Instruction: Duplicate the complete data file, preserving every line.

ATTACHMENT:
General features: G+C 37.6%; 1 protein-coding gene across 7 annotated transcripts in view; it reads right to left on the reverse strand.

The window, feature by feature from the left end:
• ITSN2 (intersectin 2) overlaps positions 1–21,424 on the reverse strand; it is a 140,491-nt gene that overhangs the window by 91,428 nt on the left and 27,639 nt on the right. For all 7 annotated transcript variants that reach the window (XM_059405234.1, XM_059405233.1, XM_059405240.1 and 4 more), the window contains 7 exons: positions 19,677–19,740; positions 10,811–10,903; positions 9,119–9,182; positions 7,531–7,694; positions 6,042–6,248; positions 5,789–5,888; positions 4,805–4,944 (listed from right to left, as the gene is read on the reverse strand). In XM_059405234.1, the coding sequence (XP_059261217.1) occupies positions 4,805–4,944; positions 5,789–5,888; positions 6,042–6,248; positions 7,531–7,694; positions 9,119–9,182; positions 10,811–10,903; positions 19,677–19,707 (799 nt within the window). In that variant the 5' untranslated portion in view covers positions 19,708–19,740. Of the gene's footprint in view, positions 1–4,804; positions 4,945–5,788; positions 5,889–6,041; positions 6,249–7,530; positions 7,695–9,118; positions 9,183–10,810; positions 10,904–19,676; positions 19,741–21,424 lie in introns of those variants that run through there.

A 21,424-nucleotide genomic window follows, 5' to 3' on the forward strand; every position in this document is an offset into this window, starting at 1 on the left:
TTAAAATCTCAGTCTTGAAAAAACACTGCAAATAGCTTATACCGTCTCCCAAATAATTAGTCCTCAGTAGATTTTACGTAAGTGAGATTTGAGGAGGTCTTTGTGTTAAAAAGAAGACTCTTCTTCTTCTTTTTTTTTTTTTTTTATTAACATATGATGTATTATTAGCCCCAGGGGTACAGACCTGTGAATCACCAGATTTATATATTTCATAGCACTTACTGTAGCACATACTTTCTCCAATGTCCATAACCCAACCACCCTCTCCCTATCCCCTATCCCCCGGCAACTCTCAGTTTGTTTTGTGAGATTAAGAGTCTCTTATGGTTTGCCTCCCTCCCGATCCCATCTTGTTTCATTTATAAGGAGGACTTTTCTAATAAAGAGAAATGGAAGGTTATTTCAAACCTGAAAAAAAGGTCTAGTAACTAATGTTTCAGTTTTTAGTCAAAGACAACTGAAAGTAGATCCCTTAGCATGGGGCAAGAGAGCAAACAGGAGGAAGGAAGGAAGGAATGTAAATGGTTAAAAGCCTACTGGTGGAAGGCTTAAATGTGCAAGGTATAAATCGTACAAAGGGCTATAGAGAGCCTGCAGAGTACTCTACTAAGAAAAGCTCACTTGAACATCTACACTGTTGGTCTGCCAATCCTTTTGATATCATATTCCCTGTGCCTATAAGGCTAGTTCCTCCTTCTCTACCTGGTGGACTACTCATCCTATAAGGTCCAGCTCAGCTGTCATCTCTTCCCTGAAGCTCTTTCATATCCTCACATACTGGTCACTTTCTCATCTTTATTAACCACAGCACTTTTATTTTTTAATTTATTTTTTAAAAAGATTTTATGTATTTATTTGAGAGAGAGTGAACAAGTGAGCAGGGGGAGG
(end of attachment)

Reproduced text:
General features: G+C 37.6%; 1 protein-coding gene across 7 annotated transcripts in view; it reads right to left on the reverse strand.

The window, feature by feature from the left end:
• ITSN2 (intersectin 2) overlaps positions 1–21,424 on the reverse strand; it is a 140,491-nt gene that overhangs the window by 91,428 nt on the left and 27,639 nt on the right. For all 7 annotated transcript variants that reach the window (XM_059405234.1, XM_059405233.1, XM_059405240.1 and 4 more), the window contains 7 exons: positions 19,677–19,740; positions 10,811–10,903; positions 9,119–9,182; positions 7,531–7,694; positions 6,042–6,248; positions 5,789–5,888; positions 4,805–4,944 (listed from right to left, as the gene is read on the reverse strand). In XM_059405234.1, the coding sequence (XP_059261217.1) occupies positions 4,805–4,944; positions 5,789–5,888; positions 6,042–6,248; positions 7,531–7,694; positions 9,119–9,182; positions 10,811–10,903; positions 19,677–19,707 (799 nt within the window). In that variant the 5' untranslated portion in view covers positions 19,708–19,740. Of the gene's footprint in view, positions 1–4,804; positions 4,945–5,788; positions 5,889–6,041; positions 6,249–7,530; positions 7,695–9,118; positions 9,183–10,810; positions 10,904–19,676; positions 19,741–21,424 lie in introns of those variants that run through there.

A 21,424-nucleotide genomic window follows, 5' to 3' on the forward strand; every position in this document is an offset into this window, starting at 1 on the left:
TTAAAATCTCAGTCTTGAAAAAACACTGCAAATAGCTTATACCGTCTCCCAAATAATTAGTCCTCAGTAGATTTTACGTAAGTGAGATTTGAGGAGGTCTTTGTGTTAAAAAGAAGACTCTTCTTCTTCTTTTTTTTTTTTTTTTATTAACATATGATGTATTATTAGCCCCAGGGGTACAGACCTGTGAATCACCAGATTTATATATTTCATAGCACTTACTGTAGCACATACTTTCTCCAATGTCCATAACCCAACCACCCTCTCCCTATCCCCTATCCCCCGGCAACTCTCAGTTTGTTTTGTGAGATTAAGAGTCTCTTATGGTTTGCCTCCCTCCCGATCCCATCTTGTTTCATTTATAAGGAGGACTTTTCTAATAAAGAGAAATGGAAGGTTATTTCAAACCTGAAAAAAAGGTCTAGTAACTAATGTTTCAGTTTTTAGTCAAAGACAACTGAAAGTAGATCCCTTAGCATGGGGCAAGAGAGCAAACAGGAGGAAGGAAGGAAGGAATGTAAATGGTTAAAAGCCTACTGGTGGAAGGCTTAAATGTGCAAGGTATAAATCGTACAAAGGGCTATAGAGAGCCTGCAGAGTACTCTACTAAGAAAAGCTCACTTGAACATCTACACTGTTGGTCTGCCAATCCTTTTGATATCATATTCCCTGTGCCTATAAGGCTAGTTCCTCCTTCTCTACCTGGTGGACTACTCATCCTATAAGGTCCAGCTCAGCTGTCATCTCTTCCCTGAAGCTCTTTCATATCCTCACATACTGGTCACTTTCTCATCTTTATTAACCACAGCACTTTTATTTTTTAATTTATTTTTTAAAAAGATTTTATGTATTTATTTGAGAGAGAGTGAACAAGTGAGCAGGGGGAGG